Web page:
Cookie use on MRCVSonline
We use cookies to ensure that we give you the best experience on our website. If you continue without changing your settings, we will assume that you are happy to receive all cookies.
If you would like to forward this story on to a friend, simply fill in the form below and click send.

Your friend's email:
Your email:
Your name:
 
 
Send Cancel

Drumming cockatoos have signature beats
Palm cockatoo
Palm cockatoos are known for their shyness and elusiveness.

Researchers analyse courting behaviour for the first time

The animal kingdom isn’t short of musical animals; whales and birds can often be heard belting out a song. But new research of the palm cockatoo’s ability to drum has found that not only can it thrash out a tune - but it can also keep a beat.

It has long been known that palm cockatoos bang sticks on tree trunks to impress the opposite sex. But in a new study, researchers at Australian National University (ANU) secured video footage of this behaviour and were able to analyse it for the first time.

The researchers gained the footage slowly over seven years by stalking the birds though the rainforest. They observed the parrots fashion sticks from branches, grip them with their feet and bang them on trunks and tree hollows.

“The icing on the cake is that the taps are almost perfectly spaced over very long sequences, just like a human drummer would do when holding a regular beat,” said Professor Rob Heinsohn, from the ANU Fenner School of Environment and Study.

The footage also revealed that each of the 18 male palm cockatoos, known to be shy and elusive, had their own style or signature drum beat.

"Some males were consistently fast, some were slow, while others loved a little flourish at the beginning,” Professor Heinsohn continued. “Such individual styles might allow other birds to recognise who it is drumming from a long way away."

Iconic to Cape York Peninsular in North Queensland, Palm cockatoos are known for their shyness and elusiveness. The drumming is part of the series courtship ritual that involves a lot of calls and movements to attract a mate.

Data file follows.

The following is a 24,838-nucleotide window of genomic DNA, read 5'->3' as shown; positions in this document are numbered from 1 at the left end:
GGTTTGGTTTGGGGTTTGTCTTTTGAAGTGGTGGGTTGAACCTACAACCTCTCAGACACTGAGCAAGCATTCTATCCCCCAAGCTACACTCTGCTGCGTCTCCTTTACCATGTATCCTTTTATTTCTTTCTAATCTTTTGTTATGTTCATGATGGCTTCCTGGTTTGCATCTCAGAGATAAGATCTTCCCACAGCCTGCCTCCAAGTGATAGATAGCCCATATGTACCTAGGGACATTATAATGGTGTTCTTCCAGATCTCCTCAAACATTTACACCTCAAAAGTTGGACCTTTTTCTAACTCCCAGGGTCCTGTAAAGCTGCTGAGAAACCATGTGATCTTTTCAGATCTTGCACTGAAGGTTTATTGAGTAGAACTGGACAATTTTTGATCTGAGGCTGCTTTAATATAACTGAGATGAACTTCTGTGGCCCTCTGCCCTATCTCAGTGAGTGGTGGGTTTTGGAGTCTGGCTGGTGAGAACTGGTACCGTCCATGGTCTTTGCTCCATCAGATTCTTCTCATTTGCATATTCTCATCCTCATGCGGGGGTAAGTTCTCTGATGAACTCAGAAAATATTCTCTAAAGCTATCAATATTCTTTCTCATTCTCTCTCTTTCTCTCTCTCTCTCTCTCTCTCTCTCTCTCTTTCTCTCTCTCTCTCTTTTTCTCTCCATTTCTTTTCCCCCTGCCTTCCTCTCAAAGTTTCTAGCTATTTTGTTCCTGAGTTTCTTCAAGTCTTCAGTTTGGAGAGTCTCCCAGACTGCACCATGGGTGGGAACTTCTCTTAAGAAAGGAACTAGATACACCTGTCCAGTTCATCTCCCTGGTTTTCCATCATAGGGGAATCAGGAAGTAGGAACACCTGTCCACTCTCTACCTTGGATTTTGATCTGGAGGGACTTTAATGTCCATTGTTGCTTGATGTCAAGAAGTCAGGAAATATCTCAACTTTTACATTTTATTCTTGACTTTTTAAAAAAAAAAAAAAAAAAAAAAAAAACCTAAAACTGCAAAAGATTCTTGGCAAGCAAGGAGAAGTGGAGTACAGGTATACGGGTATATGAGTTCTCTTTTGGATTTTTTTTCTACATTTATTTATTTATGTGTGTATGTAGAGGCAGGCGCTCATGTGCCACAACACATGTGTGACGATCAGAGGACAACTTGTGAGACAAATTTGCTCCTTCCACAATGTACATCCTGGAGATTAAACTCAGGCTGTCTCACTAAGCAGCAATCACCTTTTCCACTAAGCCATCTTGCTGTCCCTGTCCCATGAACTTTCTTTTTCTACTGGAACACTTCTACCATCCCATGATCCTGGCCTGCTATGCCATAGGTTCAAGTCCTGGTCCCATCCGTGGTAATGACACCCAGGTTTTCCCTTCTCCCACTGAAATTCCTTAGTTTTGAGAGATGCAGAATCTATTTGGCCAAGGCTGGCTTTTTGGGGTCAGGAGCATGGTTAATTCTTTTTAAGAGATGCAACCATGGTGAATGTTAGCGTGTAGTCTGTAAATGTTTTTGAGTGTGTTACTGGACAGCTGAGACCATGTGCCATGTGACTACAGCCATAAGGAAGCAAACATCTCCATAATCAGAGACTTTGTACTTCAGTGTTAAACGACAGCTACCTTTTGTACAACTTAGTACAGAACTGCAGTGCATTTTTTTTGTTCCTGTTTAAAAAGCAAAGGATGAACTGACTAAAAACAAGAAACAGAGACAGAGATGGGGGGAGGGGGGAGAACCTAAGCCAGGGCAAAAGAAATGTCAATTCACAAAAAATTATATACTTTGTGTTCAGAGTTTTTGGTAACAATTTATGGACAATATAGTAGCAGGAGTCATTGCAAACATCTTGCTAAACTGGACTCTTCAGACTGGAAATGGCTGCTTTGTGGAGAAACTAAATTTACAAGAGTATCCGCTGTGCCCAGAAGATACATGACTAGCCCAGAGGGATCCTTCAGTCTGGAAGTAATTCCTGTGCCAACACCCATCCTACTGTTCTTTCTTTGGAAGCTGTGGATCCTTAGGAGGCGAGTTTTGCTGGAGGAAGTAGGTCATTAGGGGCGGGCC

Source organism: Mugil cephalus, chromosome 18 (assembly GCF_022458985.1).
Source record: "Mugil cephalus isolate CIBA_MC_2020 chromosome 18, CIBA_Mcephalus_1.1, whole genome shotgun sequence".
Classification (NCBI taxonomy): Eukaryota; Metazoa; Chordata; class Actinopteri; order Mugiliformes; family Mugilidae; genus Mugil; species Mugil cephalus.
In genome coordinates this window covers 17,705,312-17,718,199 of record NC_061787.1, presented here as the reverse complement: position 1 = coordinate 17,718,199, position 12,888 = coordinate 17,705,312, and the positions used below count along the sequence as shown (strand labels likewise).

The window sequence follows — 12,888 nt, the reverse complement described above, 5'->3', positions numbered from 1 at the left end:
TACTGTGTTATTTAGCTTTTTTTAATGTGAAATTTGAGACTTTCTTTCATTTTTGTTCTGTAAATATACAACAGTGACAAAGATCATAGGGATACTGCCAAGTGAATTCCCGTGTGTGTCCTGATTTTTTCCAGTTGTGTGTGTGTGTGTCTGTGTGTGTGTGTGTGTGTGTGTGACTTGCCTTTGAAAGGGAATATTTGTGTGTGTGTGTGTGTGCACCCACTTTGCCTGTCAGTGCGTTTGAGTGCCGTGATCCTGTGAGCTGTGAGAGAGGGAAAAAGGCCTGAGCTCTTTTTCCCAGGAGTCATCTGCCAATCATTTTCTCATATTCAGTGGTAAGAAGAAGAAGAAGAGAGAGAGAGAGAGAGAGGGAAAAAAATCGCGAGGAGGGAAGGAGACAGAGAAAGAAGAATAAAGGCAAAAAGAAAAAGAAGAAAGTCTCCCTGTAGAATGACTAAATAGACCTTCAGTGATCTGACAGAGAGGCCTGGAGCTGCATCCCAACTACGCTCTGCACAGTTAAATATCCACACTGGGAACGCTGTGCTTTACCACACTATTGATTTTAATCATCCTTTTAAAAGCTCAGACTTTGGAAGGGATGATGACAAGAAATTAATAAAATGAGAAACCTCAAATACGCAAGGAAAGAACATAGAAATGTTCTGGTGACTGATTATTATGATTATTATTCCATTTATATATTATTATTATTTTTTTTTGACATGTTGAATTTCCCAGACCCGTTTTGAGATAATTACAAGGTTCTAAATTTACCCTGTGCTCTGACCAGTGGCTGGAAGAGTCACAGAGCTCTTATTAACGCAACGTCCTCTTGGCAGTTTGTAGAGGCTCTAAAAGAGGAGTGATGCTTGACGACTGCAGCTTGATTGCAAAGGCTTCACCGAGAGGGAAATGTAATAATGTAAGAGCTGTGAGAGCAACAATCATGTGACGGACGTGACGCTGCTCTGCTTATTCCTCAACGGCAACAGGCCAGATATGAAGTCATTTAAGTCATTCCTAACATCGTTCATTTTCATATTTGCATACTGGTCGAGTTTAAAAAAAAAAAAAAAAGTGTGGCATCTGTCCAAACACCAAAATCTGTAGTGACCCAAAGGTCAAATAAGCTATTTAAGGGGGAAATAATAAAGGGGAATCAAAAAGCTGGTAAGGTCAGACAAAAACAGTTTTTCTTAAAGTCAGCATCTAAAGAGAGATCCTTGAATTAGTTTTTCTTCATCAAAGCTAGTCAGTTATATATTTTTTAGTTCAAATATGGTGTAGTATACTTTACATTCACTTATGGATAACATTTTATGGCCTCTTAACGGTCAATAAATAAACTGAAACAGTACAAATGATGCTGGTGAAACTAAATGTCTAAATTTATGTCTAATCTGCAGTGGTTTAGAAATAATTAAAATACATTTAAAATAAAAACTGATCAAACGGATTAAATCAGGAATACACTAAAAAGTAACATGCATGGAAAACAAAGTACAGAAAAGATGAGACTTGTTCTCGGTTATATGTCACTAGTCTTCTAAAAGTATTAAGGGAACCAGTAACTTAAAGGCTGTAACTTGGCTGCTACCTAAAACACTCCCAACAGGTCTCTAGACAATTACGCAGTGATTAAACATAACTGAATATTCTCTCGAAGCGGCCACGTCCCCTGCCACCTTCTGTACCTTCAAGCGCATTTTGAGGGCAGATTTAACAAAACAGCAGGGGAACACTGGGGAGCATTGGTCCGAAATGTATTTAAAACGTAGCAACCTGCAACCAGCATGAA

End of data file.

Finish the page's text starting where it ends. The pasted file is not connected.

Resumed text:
The research, published in Science Advances, is part of a wider study on the conservation needs of palm cockatoos on Cape York Peninsula, where they suffer from low breeding success and loss of habitat due to mining.

Image (C) Dick Daniels/ Wikimedia Commons

Become a member or log in to add this story to your CPD history

Scheme to protect wildlife and reduce flooding

News Story 1
 Natural England has announced a new scheme to improve flood protection, boost wildlife and create 160 hectares of new saltmarsh. The £6 million scheme in Lancashire will effectively unite the RSPB’s Hesketh Out Marsh Reserve and Natural England’s Ribble Estuary National Nature Reserve. The completed reserve will be the largest site of its kind in the north of England. 

News Shorts
Welfare event to discuss ethical dilemmas faced by vets

Students and ethics experts will host an event on the difficult moral challenges facing vets. Ethical issues, such as euthanasia and breeding animals for certain physical traits, will be discussed by prominent speakers including TV vet Emma Milne and RSPCA chief vet James Yeates. Other topics will include how to tackle suspected animal abuse and the extent of surgical intervention.

The conference will look at how these dilemmas affect the wellbeing of vets, and explore how to better prepare veterinary students for work. It will be held at the University of Edinburgh’s Easter Bush Campus from 30 September - 1 October 2017. Tickets can be purchased here.